Paris's reputation as a home of artistic liberation has taken a fresh blow with the banning of teenagers from a photographic exhibition about teen sexuality – because of fears of legal action.
The exhibition, which opens today, is a retrospective of the US photographer Larry Clark's 50-year career and chronicles the lives of American teenagers between 1960 and 2010. His photos, viewings of which have been restricted to over-18s at the Museum of Modern Art of the City of Paris, depict their subjects' everyday lives and subcultures, from skateboarding to punk rock, drugs and firearms. About one in 10 of the pictures portrays young people engaged in sexual activity.
In protest against the age restriction imposed by Paris City Hall, an explicit black-and-white shot from the collection was splashed on the front page of the newspaper Libération yesterday. It showed a young, naked couple on the back seat of a car, embracing and visibly fondling each other's private parts.
The show's catalogue has also raised difficulties. The traditional publishing house for the capital's exhibitions, Paris Musées, refused to print the book because six images made it feel "uncomfortable". Like some of the works of the French 18th-century writer Voltaire, the catalogue for Clark's retrospective had to be printed in Britain, by his London gallery. Yet some of the controversial photographs have already been exhibited several times in Paris, and some are displayed at the New York Museum of Modern Art without an age restriction.
The ban has therefore provoked controversy in the French media and complaints by Green Party politicians sitting on the Paris city council. Are French teenagers more innocent than US teenagers, they asked, or is France, which used to have a reputation for being open-minded, becoming prudish?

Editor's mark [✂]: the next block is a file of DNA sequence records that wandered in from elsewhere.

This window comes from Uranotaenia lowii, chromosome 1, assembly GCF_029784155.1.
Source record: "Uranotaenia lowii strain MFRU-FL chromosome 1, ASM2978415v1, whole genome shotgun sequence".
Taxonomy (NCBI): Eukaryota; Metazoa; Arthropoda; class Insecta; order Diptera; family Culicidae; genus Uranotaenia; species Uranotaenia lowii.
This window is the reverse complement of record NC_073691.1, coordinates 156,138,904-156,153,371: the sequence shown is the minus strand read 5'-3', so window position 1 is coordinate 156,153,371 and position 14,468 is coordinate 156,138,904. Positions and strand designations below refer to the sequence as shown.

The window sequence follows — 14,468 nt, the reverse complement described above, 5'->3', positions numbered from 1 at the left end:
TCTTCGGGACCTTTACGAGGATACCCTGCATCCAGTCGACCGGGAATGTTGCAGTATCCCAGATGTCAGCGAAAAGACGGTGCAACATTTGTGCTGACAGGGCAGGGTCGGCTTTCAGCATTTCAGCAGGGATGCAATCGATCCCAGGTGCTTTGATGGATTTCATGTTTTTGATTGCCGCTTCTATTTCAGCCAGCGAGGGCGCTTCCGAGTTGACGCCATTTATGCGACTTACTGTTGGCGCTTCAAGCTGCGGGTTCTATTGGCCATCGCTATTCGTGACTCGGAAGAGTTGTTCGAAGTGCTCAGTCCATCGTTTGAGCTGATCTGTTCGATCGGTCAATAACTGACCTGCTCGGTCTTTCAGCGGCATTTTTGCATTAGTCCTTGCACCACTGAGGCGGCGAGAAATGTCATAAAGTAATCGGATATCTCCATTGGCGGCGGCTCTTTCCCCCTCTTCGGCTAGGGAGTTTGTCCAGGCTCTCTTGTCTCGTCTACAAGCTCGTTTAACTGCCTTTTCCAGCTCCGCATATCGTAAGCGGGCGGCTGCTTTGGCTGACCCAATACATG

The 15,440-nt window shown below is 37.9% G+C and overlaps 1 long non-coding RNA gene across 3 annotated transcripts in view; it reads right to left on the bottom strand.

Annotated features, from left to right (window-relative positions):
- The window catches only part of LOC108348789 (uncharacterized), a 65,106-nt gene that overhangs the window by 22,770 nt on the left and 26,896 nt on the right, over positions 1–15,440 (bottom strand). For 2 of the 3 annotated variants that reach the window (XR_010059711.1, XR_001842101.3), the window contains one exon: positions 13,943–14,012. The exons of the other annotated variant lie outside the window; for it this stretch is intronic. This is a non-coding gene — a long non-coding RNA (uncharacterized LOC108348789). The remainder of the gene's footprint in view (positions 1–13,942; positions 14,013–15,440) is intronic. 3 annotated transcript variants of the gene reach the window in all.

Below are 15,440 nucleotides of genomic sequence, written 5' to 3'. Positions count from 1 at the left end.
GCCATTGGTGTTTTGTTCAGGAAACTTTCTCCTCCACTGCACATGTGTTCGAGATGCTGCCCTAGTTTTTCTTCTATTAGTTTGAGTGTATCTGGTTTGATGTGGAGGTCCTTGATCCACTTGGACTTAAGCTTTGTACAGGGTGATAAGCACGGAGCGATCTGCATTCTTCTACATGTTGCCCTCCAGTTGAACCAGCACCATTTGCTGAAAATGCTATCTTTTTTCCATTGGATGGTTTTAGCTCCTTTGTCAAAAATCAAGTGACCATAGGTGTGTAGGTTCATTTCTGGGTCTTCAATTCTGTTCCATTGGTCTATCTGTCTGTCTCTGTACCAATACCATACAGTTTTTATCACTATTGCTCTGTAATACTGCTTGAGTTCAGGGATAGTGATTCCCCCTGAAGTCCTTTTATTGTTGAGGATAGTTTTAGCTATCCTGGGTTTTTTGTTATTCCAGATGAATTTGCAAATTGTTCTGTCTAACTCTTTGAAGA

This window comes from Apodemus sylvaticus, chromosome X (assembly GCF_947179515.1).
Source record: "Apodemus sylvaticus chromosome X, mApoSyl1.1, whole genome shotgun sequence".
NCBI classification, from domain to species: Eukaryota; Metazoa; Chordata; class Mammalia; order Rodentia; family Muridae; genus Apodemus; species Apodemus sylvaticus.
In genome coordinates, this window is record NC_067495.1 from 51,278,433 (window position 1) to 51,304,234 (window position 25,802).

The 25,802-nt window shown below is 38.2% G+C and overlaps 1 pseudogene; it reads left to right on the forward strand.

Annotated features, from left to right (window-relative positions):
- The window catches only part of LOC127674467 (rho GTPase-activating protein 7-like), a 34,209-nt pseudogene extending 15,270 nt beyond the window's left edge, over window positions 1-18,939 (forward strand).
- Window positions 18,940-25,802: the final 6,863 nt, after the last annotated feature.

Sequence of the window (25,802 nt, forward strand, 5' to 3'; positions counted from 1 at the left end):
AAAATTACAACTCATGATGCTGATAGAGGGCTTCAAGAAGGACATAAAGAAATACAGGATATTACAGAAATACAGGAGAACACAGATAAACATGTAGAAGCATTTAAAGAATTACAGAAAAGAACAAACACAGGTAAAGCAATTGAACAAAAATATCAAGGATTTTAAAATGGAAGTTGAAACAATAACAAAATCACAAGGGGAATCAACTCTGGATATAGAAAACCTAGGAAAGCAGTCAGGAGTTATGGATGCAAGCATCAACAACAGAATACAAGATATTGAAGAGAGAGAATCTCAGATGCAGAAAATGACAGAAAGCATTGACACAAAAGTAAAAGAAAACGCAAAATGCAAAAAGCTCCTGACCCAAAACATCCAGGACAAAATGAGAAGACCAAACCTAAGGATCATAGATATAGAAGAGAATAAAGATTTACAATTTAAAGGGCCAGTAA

The Mayor of Paris, Bertrand Delanoë, replied that "what could be done 20 years ago raises problems today; the ideological and legal context regarding contemporary art has changed". The Mayor pointed to legal action launched by associations against museums and curators in the recent past, and said this was not a risk he is willing to take. He was referring to a 10-year battle against the director of the Contemporary Art Museum of Bordeaux for an exhibition called Presumed Innocents: Contemporary Art and Childhood, which showed images "of alleged pornographic content". Clark claimed yesterday that the Paris museum's ban made no sense, saying that it was like telling teenagers to "go back to your rooms and watch all this shit displayed on the internet, but we don't want you to see art that talks about you in museums".
He added: "Of course these photos are disturbing. Art is disturbing. And yes, it's showing sex and nudity, but it's part of life."
The 67-year-old Clark is also a film-maker best known for the 1995 movie Kids, which caused a scandal with its raw portrayal of teenagers, sex and drugs.
Age restriction or censorship of an exhibition by the courts is very uncommon in France, but the stereotype that the country is more artistically liberated than any other has been eroded in recent years. Legal actions are almost systematically brought by associations every time an exhibition is alleged to raise questions about "human dignity".
Three weeks ago, France's highest civil jurisdiction decided that the exhibition of dead human bodies for commercial purposes was illegal, thereby banning exhibitions such as Body Worlds – a touring show hosted by the O2 Arena in London's Docklands last year. It presents human bodies preserved through a process called "plastination" by the German anatomist Gunther von Hagens.
As Clark pointed out, Parisian teenagers need not be too concerned about missing his exhibition: they will still be able to download his photographs from the internet.